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The leverage ratio – silver bullet or snake oil?


Recent discourse on bank regulation has fingered the leverage ratio as a universal remedy for the drawbacks in risk-weighting models, the gaming potential and other imperfections in the latest Basel capital adequacy framework. Its advocates endow it with almost magical attributes, but its critics regard it as an over-hyped and primitive tool. Who is right?


What is the leverage ratio?


The leverage ratio is a simple, ancient measure of capital adequacy: capital divided by total assets, expressed as a percentage. (Or you can express it the other way round as a multiple – a leverage ratio of three per cent corresponds to a multiple of about 33 times.) ‘Leverage’ itself is a US term – the British equivalent is ‘gearing’, describing the enhancement of return a business owner expects by using not only his own capital, but also borrowed money, to finance the business. Since banking involves mobilising deposits and using them to provide loans, intrinsic leverage is bound to be high. The question is: how high is enough? And how would this measure affect BSA members?


The BSA’s view


The BSA recognises that model defects, gaming and other shortcomings may cause problems in other parts of the financial forest. So we support a moderate leverage constraint as a back stop, but not as the primary driver of capital adequacy. The difficulty arises if a high single leverage limit is applied to very diverse business models, especially those specialising in low risk asset classes, such as residential mortgages. (All building societies must concentrate on mortgage lending – by law, at least 75 per cent of their loan book must be fully secured residential mortgages – and this law reduces risk by making societies stick to a low risk asset class with which they are very experienced.)


The impact of leverage limits on building societies


The BSA has done some initial estimates of the impact of leverage limits on UK building societies based on actual figures for end-2012. To move from a three per cent to a four per cent limit, without raising new capital, building societies collectively would have to shrink their mortgage books by a quarter, by over £55 billion. An alternative way to look at the impact of moving from a three per cent to a four per cent limit is that the extra capital needed to maintain the current balance sheet amounts to approximately seven years’ retained profit at current levels.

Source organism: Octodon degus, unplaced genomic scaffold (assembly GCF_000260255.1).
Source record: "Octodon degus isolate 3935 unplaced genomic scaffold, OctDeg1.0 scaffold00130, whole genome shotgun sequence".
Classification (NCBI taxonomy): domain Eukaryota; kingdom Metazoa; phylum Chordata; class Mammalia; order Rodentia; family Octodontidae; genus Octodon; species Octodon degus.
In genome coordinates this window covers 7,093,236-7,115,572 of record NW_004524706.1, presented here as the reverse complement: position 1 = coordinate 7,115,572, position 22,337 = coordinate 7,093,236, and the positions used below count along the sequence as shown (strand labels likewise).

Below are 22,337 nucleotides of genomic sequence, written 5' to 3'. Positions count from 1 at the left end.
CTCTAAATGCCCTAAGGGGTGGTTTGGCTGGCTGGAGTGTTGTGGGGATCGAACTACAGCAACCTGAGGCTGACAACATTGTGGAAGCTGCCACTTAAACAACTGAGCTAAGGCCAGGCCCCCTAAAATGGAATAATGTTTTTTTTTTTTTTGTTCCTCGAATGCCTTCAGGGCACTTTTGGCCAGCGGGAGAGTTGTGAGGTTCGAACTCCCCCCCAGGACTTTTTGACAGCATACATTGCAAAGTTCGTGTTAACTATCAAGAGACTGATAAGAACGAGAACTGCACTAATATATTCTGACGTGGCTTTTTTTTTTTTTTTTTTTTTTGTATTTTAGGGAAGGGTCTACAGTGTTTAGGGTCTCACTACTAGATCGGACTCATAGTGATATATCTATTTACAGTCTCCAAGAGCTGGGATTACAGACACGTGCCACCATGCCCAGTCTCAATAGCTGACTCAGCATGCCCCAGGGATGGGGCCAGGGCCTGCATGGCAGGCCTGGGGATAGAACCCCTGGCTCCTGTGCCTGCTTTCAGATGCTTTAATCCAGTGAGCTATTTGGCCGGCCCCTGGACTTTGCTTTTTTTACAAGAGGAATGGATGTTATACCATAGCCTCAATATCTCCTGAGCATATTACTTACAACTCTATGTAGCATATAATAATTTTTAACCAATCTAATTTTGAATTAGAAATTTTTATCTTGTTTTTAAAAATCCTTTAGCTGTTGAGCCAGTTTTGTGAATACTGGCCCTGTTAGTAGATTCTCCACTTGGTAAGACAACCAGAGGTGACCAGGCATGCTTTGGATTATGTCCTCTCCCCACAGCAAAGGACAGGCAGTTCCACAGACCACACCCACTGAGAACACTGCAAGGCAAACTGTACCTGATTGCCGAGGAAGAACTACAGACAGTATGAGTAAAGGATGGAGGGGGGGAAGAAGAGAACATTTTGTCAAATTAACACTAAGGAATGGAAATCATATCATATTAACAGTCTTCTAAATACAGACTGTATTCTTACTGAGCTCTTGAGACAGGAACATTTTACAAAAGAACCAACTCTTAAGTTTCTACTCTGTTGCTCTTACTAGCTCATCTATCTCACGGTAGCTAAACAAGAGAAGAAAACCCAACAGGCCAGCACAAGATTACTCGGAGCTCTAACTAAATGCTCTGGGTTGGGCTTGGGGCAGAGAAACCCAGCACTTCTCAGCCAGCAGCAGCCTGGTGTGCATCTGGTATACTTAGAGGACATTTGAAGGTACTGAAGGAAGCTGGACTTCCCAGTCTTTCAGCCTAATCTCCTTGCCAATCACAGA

Our concerns over a high single leverage limit extend beyond these aggregate impacts. Operating as the effective capital constraint, it creates immediate incentives for firms to move towards higher risk assets. The single limit punishes the prudent bank that holds high levels of high quality (but low return) liquid assets such as sovereign debt or central bank reserves, and the prudent building society that concentrates on safe, low-risk but low-return mortgage lending.


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It rewards the imprudent firm that runs its liquidity down to the bare minimum, holds riskier liquid assets and focuses its mortgage lending on higher risk areas – very high, perhaps > 100 per cent loan to value; marginal or stretched borrowers; and commercial real estate.


“To move from a three per cent to a four per cent limit, without raising new capital, building societies collectively would have to shrink their mortgage books by a quarter, by over £55 billion.”


Even where this limit does not drive firms away from originating low-risk mortgages, it strongly discourages holding them on balance sheet. BSA members have traditionally operated a prudent ‘originate to hold’ model, but a high simple leverage ratio limit subverts this approach, by pushing firms to hold the higher risk/higher return lending and to securitise the low risk lending. As a result their retained portfolios will be substantially riskier than the overall profile of loan origination. The BSA does not see how this can be sensible or desirable.


Is there a better way?


The BSA thinks so – and our views are in fact fully in line with the latest European legislative text. Thanks in particular to members of the European Parliament, this gives a strong steer towards leverage ratio limits differentiated by business model. MEPs put forward a three-tier approach (low-risk business models to have a limit of 1.5 per cent; average-risk three per cent; high-risk five per cent) which we think would make a good starting point. We look forward to working with the various European authorities to refine this into a sensible back-stop as originally intended.


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